You are here
Animae Caribe Animation and New Media 2010 awards highlights youth connection
Young people looking to develop a career in animation and new media have a number of opportunities at their disposal these days. In fact, careers in animation and the new media industry have proven to be very rewarding for practitioners and this is because the field of options seems almost limitless. They include the traditional: animators, producers, writers, sketch artists, directors and assistant directors; to more contemporary career choices such as visual development artists, flash animators, game programmers, light compositing artists and film editors. By enrolling in the Diploma in Animation courses at the University of Trinidad and Tobago (UTT) or UWI’s Visual Arts Degrees and Film and Video Certificate in Animation, many Trinbagonians can get a head start in this promising field.
Opting to study animation and new media also has its rewards outside a meaningful career. As the several deserving young men and women who walked away winners at the 2010 Animae Caribe Animation and New Media Festival impressively demonstrated this week, there is also room to celebrate and acknowledge the achievements of animation professionals. The Festival, which concluded in grand style at the Academy of Performing Arts in Port-of-Spain on November 28th, saw a number of animators receiving recognition for their submissions in seven different categories including Most Promising Animation Feature, Best Trinidad and Tobago Short, the DEW Most Outstanding Caribbean Short and a Festival first - the Best Latin American Animation Award.
The first ever Best Latin American Animation Award went to Cuban animator Barbaro Joel Ortiz for “20 Years”, a stop motion/claymation film which explores what goes on behind the closed doors of a marriage. The very real issues of love, frustration, betrayal and domestic violence are explored with great insight in this 12-minute silent film. The 2010 Animae Caribe Festival marks the first time Barbaro’s work has been seen by a wider Caribbean audience and hopefully it won’t be the last as he also copped the Most Outstanding Animation Feature! The young men from the Youth Training Centre (YTC) were especially jubilant as they walked away with the Most Promising Newcomer Award for their piece entitled “The Journey” which explored themes of Hope, Love, Creativity and Peace.
The YTC group was part of an animation workshop organised by the Festival Founder Camille Selvon-Abrahams back in October. The Journey was the main feature on the opening day of the 2010 Festival and won the hearts of the judges for the outstanding storyline yet simple artistry. Trinidad and Tobago was also well represented at the award ceremony in other categories including the prize for Best Trinidad and Tobago Short: “Rainbow Hill” by Wendell McShine. Wendell is known for staying true to his thought-provoking, often dark yet visually appealing aesthetic and Rainbow Hill is no different. Currently based in Mexico, he is a Festival veteran having submitted last year and won the Best Use of Animation in a Music Video Award for “Prosper” by 12 The Band.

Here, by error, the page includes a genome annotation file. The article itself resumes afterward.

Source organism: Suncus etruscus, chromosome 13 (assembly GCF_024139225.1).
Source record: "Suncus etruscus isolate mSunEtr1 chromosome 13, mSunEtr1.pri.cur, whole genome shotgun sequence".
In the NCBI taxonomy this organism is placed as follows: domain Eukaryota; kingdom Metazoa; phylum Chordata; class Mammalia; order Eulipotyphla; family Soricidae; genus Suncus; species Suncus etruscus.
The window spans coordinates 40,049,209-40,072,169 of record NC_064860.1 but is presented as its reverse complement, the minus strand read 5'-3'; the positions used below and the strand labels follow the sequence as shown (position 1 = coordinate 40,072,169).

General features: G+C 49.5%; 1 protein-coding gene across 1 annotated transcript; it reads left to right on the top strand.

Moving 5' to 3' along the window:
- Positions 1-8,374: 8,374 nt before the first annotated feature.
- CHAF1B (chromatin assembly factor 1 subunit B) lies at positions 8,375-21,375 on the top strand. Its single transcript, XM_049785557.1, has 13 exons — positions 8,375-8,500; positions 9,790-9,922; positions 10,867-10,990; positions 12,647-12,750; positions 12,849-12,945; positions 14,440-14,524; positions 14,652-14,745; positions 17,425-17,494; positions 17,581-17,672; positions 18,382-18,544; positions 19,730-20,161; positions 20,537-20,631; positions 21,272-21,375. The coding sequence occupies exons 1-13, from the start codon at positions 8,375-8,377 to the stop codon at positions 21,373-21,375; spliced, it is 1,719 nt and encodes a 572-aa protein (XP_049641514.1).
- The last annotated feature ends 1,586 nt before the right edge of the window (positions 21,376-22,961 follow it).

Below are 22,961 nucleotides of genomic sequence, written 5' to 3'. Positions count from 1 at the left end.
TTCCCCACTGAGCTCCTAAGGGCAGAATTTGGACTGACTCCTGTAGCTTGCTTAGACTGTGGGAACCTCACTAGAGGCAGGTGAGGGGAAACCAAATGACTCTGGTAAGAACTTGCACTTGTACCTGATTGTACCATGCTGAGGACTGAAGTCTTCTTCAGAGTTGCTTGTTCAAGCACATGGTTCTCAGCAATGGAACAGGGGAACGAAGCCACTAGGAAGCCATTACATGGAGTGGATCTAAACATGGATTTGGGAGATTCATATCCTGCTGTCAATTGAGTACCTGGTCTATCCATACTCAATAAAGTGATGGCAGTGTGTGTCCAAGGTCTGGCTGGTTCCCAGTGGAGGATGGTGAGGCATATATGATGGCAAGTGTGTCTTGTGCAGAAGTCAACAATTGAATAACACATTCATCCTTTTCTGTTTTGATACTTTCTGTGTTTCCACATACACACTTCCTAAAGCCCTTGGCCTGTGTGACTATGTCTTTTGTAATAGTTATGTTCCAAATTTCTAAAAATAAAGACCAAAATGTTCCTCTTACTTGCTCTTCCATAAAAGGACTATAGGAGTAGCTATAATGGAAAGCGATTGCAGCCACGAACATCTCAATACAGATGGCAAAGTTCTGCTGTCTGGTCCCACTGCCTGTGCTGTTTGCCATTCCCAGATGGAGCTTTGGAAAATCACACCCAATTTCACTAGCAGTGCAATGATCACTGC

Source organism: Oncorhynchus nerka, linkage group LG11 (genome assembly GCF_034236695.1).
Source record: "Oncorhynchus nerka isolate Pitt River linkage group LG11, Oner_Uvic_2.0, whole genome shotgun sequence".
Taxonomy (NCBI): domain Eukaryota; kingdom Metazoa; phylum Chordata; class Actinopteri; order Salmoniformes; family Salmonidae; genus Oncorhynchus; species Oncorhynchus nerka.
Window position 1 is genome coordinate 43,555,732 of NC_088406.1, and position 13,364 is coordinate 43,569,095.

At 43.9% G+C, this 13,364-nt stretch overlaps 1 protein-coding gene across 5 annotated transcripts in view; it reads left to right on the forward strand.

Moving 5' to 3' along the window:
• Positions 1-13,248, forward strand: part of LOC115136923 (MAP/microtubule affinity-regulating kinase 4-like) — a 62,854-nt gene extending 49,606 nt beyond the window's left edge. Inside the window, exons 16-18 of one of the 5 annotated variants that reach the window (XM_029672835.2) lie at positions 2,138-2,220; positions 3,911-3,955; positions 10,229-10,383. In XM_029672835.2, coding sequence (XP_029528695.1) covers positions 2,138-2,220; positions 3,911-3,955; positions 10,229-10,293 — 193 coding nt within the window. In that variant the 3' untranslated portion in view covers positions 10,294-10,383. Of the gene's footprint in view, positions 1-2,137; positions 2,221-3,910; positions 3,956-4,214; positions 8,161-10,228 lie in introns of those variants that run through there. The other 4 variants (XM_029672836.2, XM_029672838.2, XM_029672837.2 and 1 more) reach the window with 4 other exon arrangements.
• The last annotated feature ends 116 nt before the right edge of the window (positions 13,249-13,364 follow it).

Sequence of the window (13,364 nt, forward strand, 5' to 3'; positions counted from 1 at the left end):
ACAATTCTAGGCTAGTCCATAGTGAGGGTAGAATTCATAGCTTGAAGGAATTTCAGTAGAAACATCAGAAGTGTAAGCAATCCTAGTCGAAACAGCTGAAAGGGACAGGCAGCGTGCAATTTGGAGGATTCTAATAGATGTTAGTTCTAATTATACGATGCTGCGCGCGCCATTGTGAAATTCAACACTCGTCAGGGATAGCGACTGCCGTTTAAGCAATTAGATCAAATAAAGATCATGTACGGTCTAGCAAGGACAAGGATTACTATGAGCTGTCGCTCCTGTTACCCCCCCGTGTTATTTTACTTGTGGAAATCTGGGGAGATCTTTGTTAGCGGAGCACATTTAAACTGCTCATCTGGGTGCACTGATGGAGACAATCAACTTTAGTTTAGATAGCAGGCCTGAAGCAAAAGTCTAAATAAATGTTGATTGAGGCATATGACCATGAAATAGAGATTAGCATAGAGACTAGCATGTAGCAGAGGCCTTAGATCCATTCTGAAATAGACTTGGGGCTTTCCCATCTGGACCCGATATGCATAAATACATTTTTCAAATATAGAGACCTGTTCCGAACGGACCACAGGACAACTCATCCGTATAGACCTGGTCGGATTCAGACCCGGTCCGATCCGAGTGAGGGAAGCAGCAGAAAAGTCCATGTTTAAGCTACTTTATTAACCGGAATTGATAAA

We look forward to 2011 to see what this self-proclaimed underground artist comes up with! The Best Use of Animation in the Media Award went to Christopher Guinness for “Animal Instinct”. Jamaica took home the coveted DEW Most Outstanding Short. Allison Latchman’s “Cabbie Chronicles” won the nod of the judges, while David Prossner won the Best Student Award for “Matter Fisher”. The Animae Caribe Animation and New Media Festival took place from November 22nd to 28th in Trinidad and Tobago. There was opportunity for exposure for those wanting to learn from the best in the business as several internationally-recognised animators conducted workshops at this year’s Festival. They include two-time Oscar nominee Bill Plympton, eight-time Eisner Award winner, Kyle Baker and Chris Soyer who worked on last year’s blockbuster “2012”.
This year’s sponsors included the Ministry of Trade and Industry, the University of Trinidad and Tobago, the Trinidad and Tobago Film Company, eTecK, The Guardian, gieNETWORK and the National Drug Council which supported the Anansi Children’s Theatre Production on the last day of the Festival. Look out for the 2011 installment which promises to be a grand event as the Festival marks its 10th anniversary.
User comments posted on this website are the sole views and opinions of the comment writer and are not representative of Guardian Media Limited or its staff. Guardian Media Limited accepts no liability and will not be held accountable for user comments.
Please help us keep out site clean from inappropriate comments by using the flag option.
Guardian Media Limited reserves the right to remove, to edit or to censor any comments. Any content which is considered unsuitable, unlawful or offensive, includes personal details, advertises or promotes products, services or websites or repeats previous comments will be removed.